It started innocently enough. On Tuesday afternoon, just around dinner time, husband asked me if I had seen ‘the birds’, aka the Osprey family. My nose had been clued to the computer all day, so I went onto the terrace with my binoculars and my super zoom. And almost got a heart attack. The Osprey nest was empty! I mean, no adults around. A little head was sticking up from the nursery. What an earth had happened?
I waited. No parent came back. And suddenly the first-born got very anxious, flexed its tiny featherless wings and screamed from the bottom of its lungs. Ma-ma! The second-born lifted up its head as well. They were alarmed.
Then, after several minutes, one of the parents landed on the perch. It was impossible to tell which one. I assumed it was Papa Stanley because Mama Sandy would have landed in the nest. All kinds of thoughts flew through my mind on what might have happened to Sandy. You see, normally she would not leave the chicks alone before they are six weeks old, and these chicks were hardly three weeks old last Tuesday.
Right after finishing my dinner I checked on the nest again. Someone was feeding the chicks! It looked like Sandy. And – surprise, surprise – she had three chicks in front of her! The two older chicks are bigger and ‘darker’ and the youngest chick (in the middle) is still very small and much lighter in color. That was a much nicer surprise.
But I couldn’t be sure it was Sandy until I saw her much closer – from the ground. So out we went, Dylan and I. He knew his mom was on a mission and sat down every time I took pictures.
It was late in the day, almost 7:30 p.m., but I was able to confirm Sandy was back with her chicks. That was a great relief.
Perhaps Sandy had gotten tired of waiting for dinner and had decided to go fishing herself. For a change. And in the process almost gave me a heart attack.
That evening I was treated to yet another nice surprise. Miss Rosa was back! I had not seen her in about six weeks, and it was great to see was fine, beautiful as ever. Perhaps she too was on a ‘mommy break’ from nesting activities on the bird island in the bay.
And the Mayor was there patrolling the waters, as always.
And just before the darkness fell, I spotted a Red-winged Backbird. I know he is nesting at the marsh right now, just like last year.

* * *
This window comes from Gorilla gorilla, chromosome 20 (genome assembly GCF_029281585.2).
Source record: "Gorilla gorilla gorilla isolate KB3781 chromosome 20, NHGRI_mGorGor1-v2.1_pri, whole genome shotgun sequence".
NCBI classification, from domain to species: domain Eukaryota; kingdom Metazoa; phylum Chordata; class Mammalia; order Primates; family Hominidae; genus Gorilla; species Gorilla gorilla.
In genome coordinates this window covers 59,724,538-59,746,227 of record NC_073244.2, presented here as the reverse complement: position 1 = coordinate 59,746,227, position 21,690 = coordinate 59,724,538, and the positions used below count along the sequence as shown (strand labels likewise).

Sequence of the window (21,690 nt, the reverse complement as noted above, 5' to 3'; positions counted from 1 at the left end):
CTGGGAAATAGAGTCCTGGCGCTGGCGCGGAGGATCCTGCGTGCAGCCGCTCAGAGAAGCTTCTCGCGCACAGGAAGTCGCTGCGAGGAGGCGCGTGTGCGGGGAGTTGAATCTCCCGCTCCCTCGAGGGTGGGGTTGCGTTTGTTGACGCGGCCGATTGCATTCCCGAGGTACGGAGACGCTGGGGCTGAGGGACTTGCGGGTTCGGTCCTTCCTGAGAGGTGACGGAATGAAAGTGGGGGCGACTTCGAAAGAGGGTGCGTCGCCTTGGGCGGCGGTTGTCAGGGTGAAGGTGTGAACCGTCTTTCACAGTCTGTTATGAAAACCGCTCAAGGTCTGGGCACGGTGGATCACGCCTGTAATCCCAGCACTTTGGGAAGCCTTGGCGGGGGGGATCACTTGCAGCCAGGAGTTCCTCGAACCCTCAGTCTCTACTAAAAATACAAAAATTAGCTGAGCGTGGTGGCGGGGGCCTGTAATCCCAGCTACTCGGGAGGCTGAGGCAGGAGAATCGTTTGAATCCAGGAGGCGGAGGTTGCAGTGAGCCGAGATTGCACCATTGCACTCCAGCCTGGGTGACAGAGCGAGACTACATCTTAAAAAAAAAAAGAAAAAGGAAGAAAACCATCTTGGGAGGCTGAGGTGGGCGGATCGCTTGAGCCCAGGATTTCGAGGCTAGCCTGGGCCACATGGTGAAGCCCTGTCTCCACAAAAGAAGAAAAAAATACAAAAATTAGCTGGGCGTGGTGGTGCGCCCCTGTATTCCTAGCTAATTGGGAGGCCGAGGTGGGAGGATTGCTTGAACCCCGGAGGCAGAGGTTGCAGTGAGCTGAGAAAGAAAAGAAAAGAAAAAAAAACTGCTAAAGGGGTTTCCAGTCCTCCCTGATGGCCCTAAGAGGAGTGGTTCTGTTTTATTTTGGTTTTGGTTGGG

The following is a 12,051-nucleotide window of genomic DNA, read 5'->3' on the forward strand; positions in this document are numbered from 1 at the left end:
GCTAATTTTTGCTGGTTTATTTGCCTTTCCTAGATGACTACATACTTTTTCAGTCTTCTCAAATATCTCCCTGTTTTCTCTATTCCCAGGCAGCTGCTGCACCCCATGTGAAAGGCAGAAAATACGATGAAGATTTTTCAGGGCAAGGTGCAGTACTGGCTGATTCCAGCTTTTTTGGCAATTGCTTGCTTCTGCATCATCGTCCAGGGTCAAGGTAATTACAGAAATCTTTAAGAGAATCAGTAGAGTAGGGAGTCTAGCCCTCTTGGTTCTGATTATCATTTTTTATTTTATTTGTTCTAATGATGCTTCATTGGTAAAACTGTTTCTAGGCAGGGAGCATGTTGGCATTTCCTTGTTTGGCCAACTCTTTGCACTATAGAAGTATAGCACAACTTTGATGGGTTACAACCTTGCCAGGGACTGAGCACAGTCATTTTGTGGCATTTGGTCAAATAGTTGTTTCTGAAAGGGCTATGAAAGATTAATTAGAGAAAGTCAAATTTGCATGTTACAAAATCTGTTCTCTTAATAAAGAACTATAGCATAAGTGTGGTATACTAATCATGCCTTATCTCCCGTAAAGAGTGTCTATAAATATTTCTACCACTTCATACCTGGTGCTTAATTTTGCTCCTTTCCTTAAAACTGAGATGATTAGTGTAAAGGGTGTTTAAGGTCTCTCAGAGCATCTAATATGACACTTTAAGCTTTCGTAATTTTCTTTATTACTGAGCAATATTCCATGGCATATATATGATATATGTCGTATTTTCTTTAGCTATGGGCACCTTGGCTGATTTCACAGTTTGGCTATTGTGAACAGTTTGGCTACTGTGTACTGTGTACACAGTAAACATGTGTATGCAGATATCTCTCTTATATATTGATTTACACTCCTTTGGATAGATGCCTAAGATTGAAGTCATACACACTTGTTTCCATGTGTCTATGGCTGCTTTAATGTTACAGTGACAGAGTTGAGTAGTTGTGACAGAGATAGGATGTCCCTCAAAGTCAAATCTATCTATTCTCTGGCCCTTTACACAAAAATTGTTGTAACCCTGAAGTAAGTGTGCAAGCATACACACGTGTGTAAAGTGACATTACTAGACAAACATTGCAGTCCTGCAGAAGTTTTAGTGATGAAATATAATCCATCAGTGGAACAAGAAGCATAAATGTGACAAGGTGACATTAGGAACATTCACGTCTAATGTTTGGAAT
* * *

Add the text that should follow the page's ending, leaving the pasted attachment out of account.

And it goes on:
On the bay side, walking back home, we saw a Willet utilizing the low tide to get herself some supper.
Yesterday morning I took a quick walk around the marsh, mostly to check on the Osprey chicks. The whole family was gathered. Sandy was feeding the chicks, who had grown a lot since Tuesday.
I could only see two of them, but it doesn’t mean that the last-born wasn’t there. The first-born and the middle chick are almost the same size, born only a day apart, while the last chick was probably born two days after the middle chick. At this time in their development four days make a huge difference.
The oldest chick is just over three weeks old now and has already learned a lot, like mimicking Sandy when she sounded a warning to a pelican flying over the nest.
I had to smile. It has also discovered its wings and is trying to flex them a bit already. In the picture below, Sandy is probably feeding the little one, whom she wisely keeps a bit separated from the two older ones. I am hoping the tiny last-born will survive. Its chances to fledge are statistically only about 38%. But then, Sandy is an exceptional mother and Stanley is a great provider.
When walking quickly around the marsh, I got a fourth surprise. Henry, the mischievous young Great Blue Heron, who used to attack the Osprey nest in 2015, was back. He is still much smaller than the Mayor, and was keenly watching the nest from the north side of the marsh. Not again, I thought.
I was trying to move closer to get a clear shot when I heard heavy wing beats. The Mayor was approaching, fast. I was so surprised that I didn’t even get a clear picture of him chasing away young Henry. But here is the end tail of that action.
Happy being firmly in charge of the city again, the Mayor settled at the far end of the marsh.
Everything was good again. When I left to go home, the courting Mottled Duck couple cruised the calm waters just below the Osprey nest.
We all wish you Happy Easter.